On this issue, the court held that:
Firstly, the Marine Environmental Protection Law of the People’s Republic of China clearly provides that the introduction of substances or energy into the marine environment which results in deleterious effects is deemed pollution. In Article 65 of the Tort Law of the People’s Republic of China, the liability for environmental pollution is not limited to the discharge of pollutants exceeding limits set in national or local standards. Therefore, regardless of whether discharge control requirements for certain substances are stipulated in the national or local standards, or whether the pollutant discharge meets the national or local standards, the polluter shall be liable for damages as long as its pollution conduct has caused environmental damage. Secondly, the Water Quality Standard for Fisheries and Sea Water Quality Standard (Standards) currently used for the evaluation of seawater quality in the People’s Republic of China (PRC) have not been revised for a long time since their implementation, so those Standards may not cover all substances that can cause pollution in modern times. Therefore, the Standards are not the only basis for judging whether certain substances cause pollution damage.
Thirdly, the EEB also stated that pollutant discharge standards for iron concentration in seawater are not clearly stipulated in the PRC’s regulations or codes, so this requires further discussion by experts from relevant authorities to determine whether iron concentration in water impacts aquaculture.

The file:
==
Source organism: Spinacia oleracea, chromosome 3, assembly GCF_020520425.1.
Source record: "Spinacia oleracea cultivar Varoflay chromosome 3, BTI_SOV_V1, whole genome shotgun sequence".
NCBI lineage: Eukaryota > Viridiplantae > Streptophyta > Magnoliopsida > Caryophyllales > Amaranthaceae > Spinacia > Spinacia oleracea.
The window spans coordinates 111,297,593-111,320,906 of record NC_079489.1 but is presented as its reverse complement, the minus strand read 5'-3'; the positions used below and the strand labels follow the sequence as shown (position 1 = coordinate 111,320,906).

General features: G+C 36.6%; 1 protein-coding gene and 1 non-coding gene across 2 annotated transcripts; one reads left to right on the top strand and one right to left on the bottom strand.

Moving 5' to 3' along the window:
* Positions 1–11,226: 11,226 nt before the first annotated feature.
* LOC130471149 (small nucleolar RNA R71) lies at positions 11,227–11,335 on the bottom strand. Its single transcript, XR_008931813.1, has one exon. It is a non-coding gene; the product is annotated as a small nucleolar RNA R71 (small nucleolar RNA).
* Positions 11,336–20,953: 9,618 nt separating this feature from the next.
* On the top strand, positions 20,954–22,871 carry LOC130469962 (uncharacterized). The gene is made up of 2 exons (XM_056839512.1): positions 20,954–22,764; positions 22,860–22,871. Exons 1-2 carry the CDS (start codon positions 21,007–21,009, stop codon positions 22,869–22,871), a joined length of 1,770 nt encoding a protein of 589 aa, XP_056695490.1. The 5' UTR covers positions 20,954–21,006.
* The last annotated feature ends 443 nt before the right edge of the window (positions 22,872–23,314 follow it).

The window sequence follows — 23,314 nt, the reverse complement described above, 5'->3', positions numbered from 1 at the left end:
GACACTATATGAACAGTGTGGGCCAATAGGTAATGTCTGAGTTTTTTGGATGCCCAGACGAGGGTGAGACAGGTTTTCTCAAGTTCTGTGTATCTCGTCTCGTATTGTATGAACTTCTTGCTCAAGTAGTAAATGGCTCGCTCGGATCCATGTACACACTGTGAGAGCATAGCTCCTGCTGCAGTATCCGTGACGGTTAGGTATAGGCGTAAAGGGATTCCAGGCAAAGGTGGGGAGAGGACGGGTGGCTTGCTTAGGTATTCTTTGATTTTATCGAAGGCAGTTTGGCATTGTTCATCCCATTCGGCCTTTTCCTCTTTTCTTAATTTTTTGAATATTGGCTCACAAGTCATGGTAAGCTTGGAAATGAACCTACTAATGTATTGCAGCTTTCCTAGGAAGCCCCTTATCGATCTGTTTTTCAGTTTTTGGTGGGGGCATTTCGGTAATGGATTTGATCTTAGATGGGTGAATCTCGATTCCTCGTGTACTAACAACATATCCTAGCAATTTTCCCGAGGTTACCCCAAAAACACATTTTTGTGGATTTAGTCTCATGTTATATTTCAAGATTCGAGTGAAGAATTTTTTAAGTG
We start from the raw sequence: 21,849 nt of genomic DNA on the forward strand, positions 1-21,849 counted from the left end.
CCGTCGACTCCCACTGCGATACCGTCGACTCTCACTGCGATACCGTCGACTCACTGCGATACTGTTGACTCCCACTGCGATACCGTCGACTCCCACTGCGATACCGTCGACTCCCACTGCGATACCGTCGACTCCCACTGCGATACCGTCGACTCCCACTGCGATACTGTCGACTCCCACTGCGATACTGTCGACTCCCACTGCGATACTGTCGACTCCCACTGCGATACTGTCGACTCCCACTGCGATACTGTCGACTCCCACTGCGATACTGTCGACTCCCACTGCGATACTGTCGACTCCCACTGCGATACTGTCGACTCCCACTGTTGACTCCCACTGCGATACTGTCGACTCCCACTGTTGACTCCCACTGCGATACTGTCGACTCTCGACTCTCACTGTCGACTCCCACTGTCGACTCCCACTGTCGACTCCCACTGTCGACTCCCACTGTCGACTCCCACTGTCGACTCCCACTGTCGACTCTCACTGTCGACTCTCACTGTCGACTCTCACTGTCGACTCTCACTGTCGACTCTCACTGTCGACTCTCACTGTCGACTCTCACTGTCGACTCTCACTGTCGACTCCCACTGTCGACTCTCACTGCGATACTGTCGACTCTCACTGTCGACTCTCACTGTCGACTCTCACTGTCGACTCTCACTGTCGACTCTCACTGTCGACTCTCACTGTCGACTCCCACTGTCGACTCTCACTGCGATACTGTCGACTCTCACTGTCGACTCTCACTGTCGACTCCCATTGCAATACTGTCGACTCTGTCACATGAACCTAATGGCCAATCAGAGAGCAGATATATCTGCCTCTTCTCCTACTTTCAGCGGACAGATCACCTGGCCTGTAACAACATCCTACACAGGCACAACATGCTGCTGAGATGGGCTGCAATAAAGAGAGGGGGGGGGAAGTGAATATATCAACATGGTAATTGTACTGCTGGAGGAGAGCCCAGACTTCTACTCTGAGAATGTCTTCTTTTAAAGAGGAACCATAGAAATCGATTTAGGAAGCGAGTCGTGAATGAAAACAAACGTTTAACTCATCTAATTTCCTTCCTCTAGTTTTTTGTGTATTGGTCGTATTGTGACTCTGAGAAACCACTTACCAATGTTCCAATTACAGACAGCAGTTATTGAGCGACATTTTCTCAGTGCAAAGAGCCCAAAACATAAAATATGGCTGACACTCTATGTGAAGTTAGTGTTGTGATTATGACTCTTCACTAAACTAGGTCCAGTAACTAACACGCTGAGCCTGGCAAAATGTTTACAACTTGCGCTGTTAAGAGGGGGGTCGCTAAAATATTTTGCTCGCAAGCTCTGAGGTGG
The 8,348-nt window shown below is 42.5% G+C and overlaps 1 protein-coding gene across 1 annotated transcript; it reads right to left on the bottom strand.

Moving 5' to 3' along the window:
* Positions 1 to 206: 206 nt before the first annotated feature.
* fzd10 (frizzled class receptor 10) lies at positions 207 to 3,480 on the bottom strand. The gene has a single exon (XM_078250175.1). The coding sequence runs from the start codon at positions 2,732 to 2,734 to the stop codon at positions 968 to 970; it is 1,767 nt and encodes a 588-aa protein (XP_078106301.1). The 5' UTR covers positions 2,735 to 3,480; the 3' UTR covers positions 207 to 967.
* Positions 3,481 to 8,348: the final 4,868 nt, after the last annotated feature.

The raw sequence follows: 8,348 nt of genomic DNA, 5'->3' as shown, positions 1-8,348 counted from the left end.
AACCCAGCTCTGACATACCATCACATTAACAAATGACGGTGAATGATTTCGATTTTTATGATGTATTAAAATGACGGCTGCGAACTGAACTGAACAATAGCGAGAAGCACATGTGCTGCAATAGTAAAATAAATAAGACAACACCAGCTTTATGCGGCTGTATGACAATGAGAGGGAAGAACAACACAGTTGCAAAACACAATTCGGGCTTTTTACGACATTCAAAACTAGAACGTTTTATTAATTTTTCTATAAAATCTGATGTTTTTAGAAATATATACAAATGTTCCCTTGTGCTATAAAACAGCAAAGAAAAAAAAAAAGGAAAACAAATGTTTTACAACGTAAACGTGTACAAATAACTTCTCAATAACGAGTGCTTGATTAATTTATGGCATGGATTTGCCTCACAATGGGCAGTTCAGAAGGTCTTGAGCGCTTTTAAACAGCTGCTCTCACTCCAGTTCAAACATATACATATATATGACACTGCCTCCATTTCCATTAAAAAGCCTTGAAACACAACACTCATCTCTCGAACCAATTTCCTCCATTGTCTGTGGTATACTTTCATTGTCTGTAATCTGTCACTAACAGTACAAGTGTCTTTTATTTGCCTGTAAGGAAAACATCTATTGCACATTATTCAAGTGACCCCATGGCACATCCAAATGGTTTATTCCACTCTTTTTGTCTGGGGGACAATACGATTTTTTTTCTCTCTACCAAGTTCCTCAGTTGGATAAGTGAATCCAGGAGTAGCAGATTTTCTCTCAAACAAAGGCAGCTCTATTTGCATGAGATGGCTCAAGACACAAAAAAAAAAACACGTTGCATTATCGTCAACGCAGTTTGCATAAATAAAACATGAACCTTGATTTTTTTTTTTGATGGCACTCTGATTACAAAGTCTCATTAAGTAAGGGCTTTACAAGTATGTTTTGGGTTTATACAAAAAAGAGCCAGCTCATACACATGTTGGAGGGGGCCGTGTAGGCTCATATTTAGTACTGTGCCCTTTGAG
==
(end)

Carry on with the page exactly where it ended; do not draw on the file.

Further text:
In this case, the IMFS scientists had the requisite expertise to identify marine pollution, and had concluded that the levels of iron in the affected seawater were hazardous to fisheries and aquaculture. Accepting this forensic evidence, the courts found that the water had indeed been polluted by iron.
According to the Marine Environmental Protection Law of the People’s Republic of China and other regulations, “pollutants” that cause marine environmental pollution are not limited to substances explicitly listed in national or local environmental standards. If sewage discharged into seawater contains iron or other components not so listed, causing damage to fishery producers’ aquaculture, the polluter shall bear environmental tort liability.